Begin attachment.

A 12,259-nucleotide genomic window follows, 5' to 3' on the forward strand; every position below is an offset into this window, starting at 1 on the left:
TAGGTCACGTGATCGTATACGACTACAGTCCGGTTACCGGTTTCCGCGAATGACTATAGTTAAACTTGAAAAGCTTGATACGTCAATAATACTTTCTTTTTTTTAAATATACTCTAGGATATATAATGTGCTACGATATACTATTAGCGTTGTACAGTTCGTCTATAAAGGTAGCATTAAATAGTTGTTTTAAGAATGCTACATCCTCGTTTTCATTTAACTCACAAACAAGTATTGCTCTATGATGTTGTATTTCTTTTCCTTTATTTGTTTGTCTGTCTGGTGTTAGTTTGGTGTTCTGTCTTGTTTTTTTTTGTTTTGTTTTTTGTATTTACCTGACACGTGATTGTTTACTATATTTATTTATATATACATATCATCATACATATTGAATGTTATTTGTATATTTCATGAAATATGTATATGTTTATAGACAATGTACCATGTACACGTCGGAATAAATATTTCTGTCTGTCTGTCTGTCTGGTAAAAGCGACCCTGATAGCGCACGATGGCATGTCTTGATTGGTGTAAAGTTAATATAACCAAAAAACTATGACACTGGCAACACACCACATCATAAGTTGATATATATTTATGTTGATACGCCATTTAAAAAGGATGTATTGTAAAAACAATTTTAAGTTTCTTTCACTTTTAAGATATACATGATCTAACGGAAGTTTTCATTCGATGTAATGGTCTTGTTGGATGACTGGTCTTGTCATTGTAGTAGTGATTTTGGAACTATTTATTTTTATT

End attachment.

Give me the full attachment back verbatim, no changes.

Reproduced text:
A 12,259-nucleotide genomic window follows, 5' to 3' on the forward strand; every position below is an offset into this window, starting at 1 on the left:
TAGGTCACGTGATCGTATACGACTACAGTCCGGTTACCGGTTTCCGCGAATGACTATAGTTAAACTTGAAAAGCTTGATACGTCAATAATACTTTCTTTTTTTTAAATATACTCTAGGATATATAATGTGCTACGATATACTATTAGCGTTGTACAGTTCGTCTATAAAGGTAGCATTAAATAGTTGTTTTAAGAATGCTACATCCTCGTTTTCATTTAACTCACAAACAAGTATTGCTCTATGATGTTGTATTTCTTTTCCTTTATTTGTTTGTCTGTCTGGTGTTAGTTTGGTGTTCTGTCTTGTTTTTTTTTGTTTTGTTTTTTGTATTTACCTGACACGTGATTGTTTACTATATTTATTTATATATACATATCATCATACATATTGAATGTTATTTGTATATTTCATGAAATATGTATATGTTTATAGACAATGTACCATGTACACGTCGGAATAAATATTTCTGTCTGTCTGTCTGTCTGGTAAAAGCGACCCTGATAGCGCACGATGGCATGTCTTGATTGGTGTAAAGTTAATATAACCAAAAAACTATGACACTGGCAACACACCACATCATAAGTTGATATATATTTATGTTGATACGCCATTTAAAAAGGATGTATTGTAAAAACAATTTTAAGTTTCTTTCACTTTTAAGATATACATGATCTAACGGAAGTTTTCATTCGATGTAATGGTCTTGTTGGATGACTGGTCTTGTCATTGTAGTAGTGATTTTGGAACTATTTATTTTTATT